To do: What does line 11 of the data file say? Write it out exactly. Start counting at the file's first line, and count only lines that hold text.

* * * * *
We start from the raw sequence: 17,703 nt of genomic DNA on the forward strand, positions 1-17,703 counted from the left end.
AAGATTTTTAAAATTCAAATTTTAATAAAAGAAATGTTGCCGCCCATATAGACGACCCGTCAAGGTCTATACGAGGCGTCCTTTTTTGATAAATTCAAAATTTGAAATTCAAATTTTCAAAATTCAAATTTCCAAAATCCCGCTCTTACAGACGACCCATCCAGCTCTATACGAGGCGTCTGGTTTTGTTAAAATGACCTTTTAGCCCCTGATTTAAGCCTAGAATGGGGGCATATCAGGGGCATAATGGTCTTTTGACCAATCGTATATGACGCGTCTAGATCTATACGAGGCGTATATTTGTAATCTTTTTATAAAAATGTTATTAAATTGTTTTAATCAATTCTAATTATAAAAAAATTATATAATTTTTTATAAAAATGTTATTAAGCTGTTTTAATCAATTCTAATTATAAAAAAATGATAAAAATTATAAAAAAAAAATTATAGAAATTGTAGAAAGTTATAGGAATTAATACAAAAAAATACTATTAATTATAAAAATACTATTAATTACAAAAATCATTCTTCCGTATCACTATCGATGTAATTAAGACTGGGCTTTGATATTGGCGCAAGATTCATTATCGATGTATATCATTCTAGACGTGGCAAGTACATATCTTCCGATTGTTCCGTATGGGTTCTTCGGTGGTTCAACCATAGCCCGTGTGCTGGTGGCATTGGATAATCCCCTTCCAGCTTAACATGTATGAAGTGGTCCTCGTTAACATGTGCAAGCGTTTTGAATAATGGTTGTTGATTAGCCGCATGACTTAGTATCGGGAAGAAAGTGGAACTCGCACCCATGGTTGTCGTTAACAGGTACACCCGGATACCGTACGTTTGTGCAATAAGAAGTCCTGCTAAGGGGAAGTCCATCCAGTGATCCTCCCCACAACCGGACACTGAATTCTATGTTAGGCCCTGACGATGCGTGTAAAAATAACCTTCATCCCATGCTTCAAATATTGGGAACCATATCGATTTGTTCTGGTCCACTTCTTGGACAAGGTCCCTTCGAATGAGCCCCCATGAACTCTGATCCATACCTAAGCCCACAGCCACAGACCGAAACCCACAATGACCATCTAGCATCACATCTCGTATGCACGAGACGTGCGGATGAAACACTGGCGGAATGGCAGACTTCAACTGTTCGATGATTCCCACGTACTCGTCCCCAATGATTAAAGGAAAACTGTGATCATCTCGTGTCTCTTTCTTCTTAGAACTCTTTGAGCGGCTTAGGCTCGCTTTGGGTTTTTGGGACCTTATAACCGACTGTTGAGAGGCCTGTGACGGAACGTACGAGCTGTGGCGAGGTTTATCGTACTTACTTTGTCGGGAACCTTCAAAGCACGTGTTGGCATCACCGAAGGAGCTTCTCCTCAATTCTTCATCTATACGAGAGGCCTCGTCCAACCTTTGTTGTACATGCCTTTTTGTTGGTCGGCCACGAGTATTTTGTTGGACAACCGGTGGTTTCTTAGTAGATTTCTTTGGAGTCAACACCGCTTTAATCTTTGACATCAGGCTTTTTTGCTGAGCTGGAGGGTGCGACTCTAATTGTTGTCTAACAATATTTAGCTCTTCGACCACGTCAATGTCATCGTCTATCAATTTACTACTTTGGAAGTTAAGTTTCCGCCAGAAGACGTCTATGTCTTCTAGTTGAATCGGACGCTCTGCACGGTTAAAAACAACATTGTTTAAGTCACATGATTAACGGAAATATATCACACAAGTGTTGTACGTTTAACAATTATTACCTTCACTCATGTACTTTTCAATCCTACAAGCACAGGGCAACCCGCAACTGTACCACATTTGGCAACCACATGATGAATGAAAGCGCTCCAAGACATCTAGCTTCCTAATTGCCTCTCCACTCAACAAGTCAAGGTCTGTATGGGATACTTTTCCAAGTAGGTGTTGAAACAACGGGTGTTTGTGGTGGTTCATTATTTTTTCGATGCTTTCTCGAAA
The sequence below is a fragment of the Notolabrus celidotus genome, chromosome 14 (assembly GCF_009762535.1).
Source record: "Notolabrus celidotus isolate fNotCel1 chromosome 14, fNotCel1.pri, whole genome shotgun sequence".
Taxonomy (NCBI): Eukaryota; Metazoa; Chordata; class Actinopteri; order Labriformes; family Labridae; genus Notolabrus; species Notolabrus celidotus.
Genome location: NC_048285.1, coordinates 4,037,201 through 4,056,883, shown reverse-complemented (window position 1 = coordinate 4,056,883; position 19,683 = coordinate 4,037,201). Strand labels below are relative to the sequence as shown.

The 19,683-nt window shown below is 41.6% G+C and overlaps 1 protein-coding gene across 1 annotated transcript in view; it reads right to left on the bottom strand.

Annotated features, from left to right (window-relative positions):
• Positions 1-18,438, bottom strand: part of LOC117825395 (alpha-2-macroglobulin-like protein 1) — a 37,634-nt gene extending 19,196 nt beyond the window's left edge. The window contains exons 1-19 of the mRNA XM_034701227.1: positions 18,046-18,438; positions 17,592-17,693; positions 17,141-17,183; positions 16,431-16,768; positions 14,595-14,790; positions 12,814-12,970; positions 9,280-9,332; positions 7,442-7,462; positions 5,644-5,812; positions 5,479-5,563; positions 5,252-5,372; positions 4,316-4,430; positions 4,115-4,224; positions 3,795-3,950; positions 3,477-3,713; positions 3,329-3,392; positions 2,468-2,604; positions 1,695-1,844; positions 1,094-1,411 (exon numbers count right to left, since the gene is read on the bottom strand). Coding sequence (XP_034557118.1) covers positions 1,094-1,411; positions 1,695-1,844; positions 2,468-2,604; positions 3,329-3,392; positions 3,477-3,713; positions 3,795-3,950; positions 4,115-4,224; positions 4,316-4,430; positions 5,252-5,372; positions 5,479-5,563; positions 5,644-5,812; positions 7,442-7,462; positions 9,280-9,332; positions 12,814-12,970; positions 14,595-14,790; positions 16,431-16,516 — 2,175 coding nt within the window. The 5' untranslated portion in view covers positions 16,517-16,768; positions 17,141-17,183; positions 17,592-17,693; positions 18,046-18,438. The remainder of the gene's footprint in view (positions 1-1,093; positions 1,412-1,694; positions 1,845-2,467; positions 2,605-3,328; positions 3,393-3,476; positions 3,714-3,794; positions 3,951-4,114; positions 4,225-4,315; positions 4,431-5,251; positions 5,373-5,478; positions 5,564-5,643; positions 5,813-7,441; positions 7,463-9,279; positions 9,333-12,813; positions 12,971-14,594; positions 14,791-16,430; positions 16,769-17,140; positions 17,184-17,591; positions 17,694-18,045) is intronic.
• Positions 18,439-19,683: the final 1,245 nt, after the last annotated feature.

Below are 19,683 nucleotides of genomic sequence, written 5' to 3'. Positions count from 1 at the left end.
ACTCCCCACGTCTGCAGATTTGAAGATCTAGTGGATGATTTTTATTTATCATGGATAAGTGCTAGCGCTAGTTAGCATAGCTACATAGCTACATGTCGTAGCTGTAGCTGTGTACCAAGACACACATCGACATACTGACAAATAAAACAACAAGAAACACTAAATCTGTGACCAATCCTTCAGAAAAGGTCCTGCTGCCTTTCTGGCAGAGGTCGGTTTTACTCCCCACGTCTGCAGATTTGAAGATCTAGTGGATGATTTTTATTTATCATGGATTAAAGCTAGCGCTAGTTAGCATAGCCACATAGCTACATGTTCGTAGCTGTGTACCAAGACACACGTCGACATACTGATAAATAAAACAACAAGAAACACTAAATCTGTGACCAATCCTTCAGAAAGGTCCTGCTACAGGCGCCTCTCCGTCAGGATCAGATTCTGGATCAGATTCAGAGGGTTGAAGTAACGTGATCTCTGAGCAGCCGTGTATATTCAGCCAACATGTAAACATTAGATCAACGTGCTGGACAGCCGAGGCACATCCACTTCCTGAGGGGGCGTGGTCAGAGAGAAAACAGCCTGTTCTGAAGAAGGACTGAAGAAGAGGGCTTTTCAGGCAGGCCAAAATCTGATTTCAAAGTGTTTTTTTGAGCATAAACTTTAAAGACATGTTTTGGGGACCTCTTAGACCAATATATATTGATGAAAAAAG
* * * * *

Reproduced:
Below are 19,683 nucleotides of genomic sequence, written 5' to 3'. Positions count from 1 at the left end.